Having a big brother can be a very good thing for an independent cable network.
The proof is in the numbers — all of the independents that showed the biggest gains in carriage over the past six months have been in some way connected to a much larger content provider or distributor, like ESPN, Comcast or Sinclair Broadcast Group.
Among indie networks, Sinclair’s Tennis Channel had the biggest gain in subscribers between 2015 and 2016, according to SNL Kagan, adding 14.1 million customers. In second place was BabyFirst TV, with an increase of 10.2 million customers.
Rounding out the Kagan list is Boomerang (7.2 milion), FM (7.2 million) and beIN Sports (6.9 million). BabyFirst is one of the minority-controlled networks launched by Comcast as part of the conditions surrounding the FCC approval of its purchase of NBC Universal. Boomerang is owned by Turner Broadcasting (Time Warner Inc.), FM is part of Fuse Media — which includes cable network Fuse and is owned in part by MSG Networks — and beIN Sports is part of beIN Media Group, which operates 34 channels in 33 countries.
The big brother trend was prevalent between 2014 and 2015 as well, according to Kagan, when SEC Network (launched by ESPN) added 38.8 million homes. That year BabyFirst came in second again, with 10.2 million additions. It was followed by Univision Deportes (part of Spanish-language broadcaster Univision Communications) with 8.5 million, Comcast-launched minority channel Aspire (owned in part by NBA legend Earvin “Magic” Johnson) and Fusion (owned by Univision Communications), each with 8.5 million additional homes.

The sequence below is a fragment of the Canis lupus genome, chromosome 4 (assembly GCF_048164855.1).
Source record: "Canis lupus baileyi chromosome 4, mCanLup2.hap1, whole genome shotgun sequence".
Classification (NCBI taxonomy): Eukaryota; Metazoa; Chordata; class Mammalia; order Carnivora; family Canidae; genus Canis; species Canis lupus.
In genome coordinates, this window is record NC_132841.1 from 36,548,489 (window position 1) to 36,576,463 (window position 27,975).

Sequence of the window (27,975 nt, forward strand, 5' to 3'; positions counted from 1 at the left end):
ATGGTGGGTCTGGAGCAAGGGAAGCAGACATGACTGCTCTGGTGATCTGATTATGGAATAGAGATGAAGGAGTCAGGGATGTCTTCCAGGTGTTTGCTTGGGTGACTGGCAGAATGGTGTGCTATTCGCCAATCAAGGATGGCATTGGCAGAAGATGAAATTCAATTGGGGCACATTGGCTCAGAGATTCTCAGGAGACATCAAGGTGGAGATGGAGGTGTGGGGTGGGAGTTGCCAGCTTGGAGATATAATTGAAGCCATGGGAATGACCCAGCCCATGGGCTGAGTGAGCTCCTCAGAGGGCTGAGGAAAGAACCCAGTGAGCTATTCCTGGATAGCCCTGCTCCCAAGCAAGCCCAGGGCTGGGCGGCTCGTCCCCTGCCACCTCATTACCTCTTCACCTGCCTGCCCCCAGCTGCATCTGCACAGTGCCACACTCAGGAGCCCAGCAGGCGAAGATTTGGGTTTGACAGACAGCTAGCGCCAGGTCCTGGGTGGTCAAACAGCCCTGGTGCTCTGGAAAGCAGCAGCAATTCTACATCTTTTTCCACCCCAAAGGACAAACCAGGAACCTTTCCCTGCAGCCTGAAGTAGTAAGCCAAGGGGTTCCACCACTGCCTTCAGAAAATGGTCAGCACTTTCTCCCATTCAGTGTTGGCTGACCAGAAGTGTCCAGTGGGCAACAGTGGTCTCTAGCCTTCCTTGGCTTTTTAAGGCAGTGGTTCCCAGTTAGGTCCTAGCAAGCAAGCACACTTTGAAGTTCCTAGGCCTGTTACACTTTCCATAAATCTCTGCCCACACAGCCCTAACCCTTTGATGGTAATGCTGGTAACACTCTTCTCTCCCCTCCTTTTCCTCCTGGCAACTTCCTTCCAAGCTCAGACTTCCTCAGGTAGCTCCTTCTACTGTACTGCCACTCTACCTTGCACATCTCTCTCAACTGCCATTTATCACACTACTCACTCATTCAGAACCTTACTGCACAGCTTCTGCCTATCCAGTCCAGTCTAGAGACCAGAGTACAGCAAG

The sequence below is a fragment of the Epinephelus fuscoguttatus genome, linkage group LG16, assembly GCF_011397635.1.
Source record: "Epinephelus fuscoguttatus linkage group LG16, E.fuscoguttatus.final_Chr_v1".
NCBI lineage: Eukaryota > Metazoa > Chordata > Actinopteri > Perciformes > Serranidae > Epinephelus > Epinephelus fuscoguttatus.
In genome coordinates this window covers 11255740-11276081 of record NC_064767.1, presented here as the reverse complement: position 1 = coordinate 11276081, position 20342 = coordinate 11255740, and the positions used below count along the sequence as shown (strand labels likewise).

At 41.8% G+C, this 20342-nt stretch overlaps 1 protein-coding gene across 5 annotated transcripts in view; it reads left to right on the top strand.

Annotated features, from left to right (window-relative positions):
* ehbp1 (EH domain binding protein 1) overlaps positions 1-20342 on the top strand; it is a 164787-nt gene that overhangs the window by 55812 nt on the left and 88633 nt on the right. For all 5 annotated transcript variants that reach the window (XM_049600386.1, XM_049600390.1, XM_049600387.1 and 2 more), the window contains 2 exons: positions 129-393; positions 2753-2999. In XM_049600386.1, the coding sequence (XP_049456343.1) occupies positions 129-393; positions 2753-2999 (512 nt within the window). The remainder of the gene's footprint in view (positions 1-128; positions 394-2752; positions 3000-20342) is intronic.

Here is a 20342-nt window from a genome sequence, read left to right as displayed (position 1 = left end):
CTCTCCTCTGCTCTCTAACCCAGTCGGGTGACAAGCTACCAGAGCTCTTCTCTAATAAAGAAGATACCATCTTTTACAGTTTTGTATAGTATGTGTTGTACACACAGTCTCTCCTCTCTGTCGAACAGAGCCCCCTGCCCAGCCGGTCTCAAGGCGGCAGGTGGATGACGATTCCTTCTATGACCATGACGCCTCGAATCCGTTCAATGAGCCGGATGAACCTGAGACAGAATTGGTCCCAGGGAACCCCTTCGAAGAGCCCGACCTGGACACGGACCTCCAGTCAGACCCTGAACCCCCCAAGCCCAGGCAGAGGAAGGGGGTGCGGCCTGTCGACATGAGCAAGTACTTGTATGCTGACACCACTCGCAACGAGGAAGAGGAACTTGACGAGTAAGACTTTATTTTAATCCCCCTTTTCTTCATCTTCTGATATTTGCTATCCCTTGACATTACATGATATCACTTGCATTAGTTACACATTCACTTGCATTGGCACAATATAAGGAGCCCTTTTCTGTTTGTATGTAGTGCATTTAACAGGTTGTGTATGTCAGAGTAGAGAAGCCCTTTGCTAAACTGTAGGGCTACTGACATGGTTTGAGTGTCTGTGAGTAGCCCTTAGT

‘A LITTLE BIT OF MUSCLE’
“Sinclair has a little bit of muscle,” Telsey Advisory Group media analyst Tom Eagan said regarding independent networks hooking up with larger companies. “Tennis Channel had very little leverage.”
Tennis Channel was available in about 37 million homes in February, one month before it closed its deal to be purchased by Sinclair for $350 million. Five months later Tennis Channel said, on the eve of its coverage of the U.S. Open tennis tournament, it is available in 47 million homes and is on a path to grow that to 60 million by mid-2017.
Fueling that growth is its relationship with Sinclair, which has been one of the more aggressive broadcasters regarding retransmission-consent negotiations with distributors. With Sinclair’s added heft — it owns, operates or provides services to 173 stations in 81 markets — Tennis Channel has reached carriage deals with several additional distributors, including Charter Communications, Dish Network, Suddenlink Communications, Cable One and Frontier Communications.
Last month, on a conference call to discuss quarterly results, Sinclair executive vice president and chief operating officer David Amy said the Charter deal alone — which wasn’t expected to kick in until mid-August — would add about 1 million homes to Tennis Channel’s rolls.
Tennis Channel is carried on the expanded basic or digital basic packages on Bright House, Charter, Dish Network, Frontier, Suddenlink and Cable One, with similar rollouts planned in the months ahead for AT&T U-verse, Buckeye, Comcast, DirecTV, Mediacom Communications, Cincinnati Bell and WideOpenWest.
Other broadcasters have turned to creating their own pay TV channels to boost revenue and make their overthe- air content more compelling. Tribune Media converted former superstation WGN into WGN America in 2008 and began collecting cable-carriage fees for it in 2014, and Sinclair launched American Sports Network in 2014 and sci-fi network Comet TV in 2015.
Having that extra content doesn’t always translate into more carriage and heftier fees. Tribune found that out on June 13, when Dish Network declined to renew its Tribune retransmission-consent agreement covering 42 Tribune stations in 33 markets and including WGN America. That dispute was ongoing at press time. (Note: Dish and Tribune Media resolved their dispute and Tribune stations and WGN America were restored to Dish on Sept. 3.)
This article was updated on Sept. 8 to correct factual errors concerning the ownership of the Boomerang channel, the conversion of WGN into WGN America and a reference to the Ring of Honor wrestling program.